Michigan leaders give message of COVID hope during virtual town hall

Top officials in Michigan joined Monday evening for a virtual town hall to talk about COVID-19 updates on federal, state, and local levels in Michigan. 

“We have made progress in Michigan when we have listened to the advice of experts," said Lt. Gov. Garlin Gilchrist. And the experts here say now is the time to double down the efforts because Michigan’s top health official says it's working. 

“I've got some good news, is that over the past week or so we have seen a little bit of a decline across the state when it comes to cases," said the state's medical director Dr. Joneigh Khaldun. The decline is particularly in demographics that were hit hard early on. 

“Black folks, to give you a comparison from the early stat, have gone from 40% of the deaths to less than 10%, and 38% of the infections to less than 8%. That's because the people of Michigan, Black folks in communities of color and in Wayne County and other parts of the state have done their part and we're just asking that people continue to stay vigilant," Gilchrist said. 

That vigilance is key, these leaders say, especially as pandemic fatigue sets in. But with vaccines on the way there is reason for optimism.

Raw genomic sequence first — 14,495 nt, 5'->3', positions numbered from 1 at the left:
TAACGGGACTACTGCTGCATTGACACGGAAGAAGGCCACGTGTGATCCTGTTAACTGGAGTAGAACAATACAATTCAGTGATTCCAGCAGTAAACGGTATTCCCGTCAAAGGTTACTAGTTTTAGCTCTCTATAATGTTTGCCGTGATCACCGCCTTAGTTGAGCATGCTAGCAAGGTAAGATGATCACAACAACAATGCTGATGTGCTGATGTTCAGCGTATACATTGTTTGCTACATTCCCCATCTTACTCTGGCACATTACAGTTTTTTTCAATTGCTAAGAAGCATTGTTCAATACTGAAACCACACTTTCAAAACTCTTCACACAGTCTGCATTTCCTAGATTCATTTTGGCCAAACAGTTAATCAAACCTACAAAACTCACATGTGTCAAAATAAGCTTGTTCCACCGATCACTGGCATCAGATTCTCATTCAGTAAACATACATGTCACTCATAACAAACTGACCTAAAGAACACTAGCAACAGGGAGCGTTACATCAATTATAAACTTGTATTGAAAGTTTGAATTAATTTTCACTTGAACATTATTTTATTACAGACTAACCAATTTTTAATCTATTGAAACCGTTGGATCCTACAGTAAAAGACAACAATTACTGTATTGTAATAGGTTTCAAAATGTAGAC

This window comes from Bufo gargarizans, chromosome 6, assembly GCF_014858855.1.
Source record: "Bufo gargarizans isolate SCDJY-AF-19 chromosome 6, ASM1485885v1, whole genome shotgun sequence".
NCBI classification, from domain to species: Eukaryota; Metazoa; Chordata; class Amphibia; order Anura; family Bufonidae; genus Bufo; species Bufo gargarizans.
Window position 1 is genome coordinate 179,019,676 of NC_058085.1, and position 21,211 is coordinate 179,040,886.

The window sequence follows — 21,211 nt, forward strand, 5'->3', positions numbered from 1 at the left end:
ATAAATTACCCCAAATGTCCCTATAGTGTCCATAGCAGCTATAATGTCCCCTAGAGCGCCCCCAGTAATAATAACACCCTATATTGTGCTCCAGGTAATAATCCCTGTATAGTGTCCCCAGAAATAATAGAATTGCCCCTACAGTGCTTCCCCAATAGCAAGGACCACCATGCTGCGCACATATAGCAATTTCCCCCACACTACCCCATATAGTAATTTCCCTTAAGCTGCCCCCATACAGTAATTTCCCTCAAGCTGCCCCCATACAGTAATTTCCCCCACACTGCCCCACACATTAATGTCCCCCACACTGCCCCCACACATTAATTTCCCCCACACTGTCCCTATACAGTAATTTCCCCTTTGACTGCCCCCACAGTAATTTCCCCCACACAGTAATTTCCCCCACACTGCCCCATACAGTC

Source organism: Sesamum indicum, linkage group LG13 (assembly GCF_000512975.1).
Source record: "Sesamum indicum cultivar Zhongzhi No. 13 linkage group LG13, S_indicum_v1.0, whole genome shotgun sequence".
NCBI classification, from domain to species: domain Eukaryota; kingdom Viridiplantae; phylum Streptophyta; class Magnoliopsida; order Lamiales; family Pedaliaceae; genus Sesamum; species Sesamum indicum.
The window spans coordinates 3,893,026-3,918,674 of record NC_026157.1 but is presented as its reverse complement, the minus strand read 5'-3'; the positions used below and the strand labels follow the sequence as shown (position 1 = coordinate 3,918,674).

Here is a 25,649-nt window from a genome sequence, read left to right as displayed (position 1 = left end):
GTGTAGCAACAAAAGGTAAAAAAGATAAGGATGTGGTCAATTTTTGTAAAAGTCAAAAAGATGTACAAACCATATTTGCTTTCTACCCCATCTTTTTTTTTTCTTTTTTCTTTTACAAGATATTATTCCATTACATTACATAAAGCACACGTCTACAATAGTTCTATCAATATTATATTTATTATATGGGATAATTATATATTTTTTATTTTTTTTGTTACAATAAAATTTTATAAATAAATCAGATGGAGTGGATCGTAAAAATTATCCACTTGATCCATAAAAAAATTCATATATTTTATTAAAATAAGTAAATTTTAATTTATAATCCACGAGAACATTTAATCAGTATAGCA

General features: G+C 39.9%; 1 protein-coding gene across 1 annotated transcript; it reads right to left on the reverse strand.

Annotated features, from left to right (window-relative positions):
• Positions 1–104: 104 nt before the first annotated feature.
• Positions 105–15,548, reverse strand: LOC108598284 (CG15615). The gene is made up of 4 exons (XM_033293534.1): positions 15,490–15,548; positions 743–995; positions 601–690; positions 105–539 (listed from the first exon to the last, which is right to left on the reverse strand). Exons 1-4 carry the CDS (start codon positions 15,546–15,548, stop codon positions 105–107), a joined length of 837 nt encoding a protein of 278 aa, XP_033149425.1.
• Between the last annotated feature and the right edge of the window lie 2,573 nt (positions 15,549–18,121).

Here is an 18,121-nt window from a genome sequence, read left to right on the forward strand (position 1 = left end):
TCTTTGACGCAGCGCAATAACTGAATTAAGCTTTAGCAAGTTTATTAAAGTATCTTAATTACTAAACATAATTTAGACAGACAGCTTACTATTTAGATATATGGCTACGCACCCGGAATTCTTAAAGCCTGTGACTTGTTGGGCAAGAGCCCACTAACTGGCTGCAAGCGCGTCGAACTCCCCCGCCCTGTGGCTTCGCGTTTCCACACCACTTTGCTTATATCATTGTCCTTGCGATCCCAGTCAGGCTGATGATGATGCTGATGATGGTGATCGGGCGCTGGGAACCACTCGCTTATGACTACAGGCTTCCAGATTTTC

“Vaccines are on the way. 2021 is going to be a much better year than 2020 was. All we have to do is kind of hunker down, wear our mask, maintain our distance and good things are coming," Dr. Khaldun said. 

“If we can double down on what we know works in these next two months, we will save lives and we will be in a much stronger position as vaccines come available," said Gov. Gretchen Whitmer

But hunkering down is easier said than done these days with businesses taking hit after hit, waiting to see if another stimulus package will come. 

“I’m not leaving until we do something, so, stay tuned," said U.S. Rep. Debbie Dingell

“Also here at the state level, I've asked legislative leadership to pass a $100 million COVID relief plan. It’s crucial that we come together and get this done but we're focused on small businesses that have been hit hardest by this pandemic," Whitmer said. 

Until then, these leaders all say light is at the end of this dark tunnel. The trick is hanging on until it arrives. 

“We are past the time of going around telling people what they need to do to stay safe. They know what they need to do; now we need to continue to do it," said Wayne County Executive Warren Evans. 

As far as what state leaders are focused on coming into this winter, building trust that the vaccines will work but that only happens if people are willing to take it.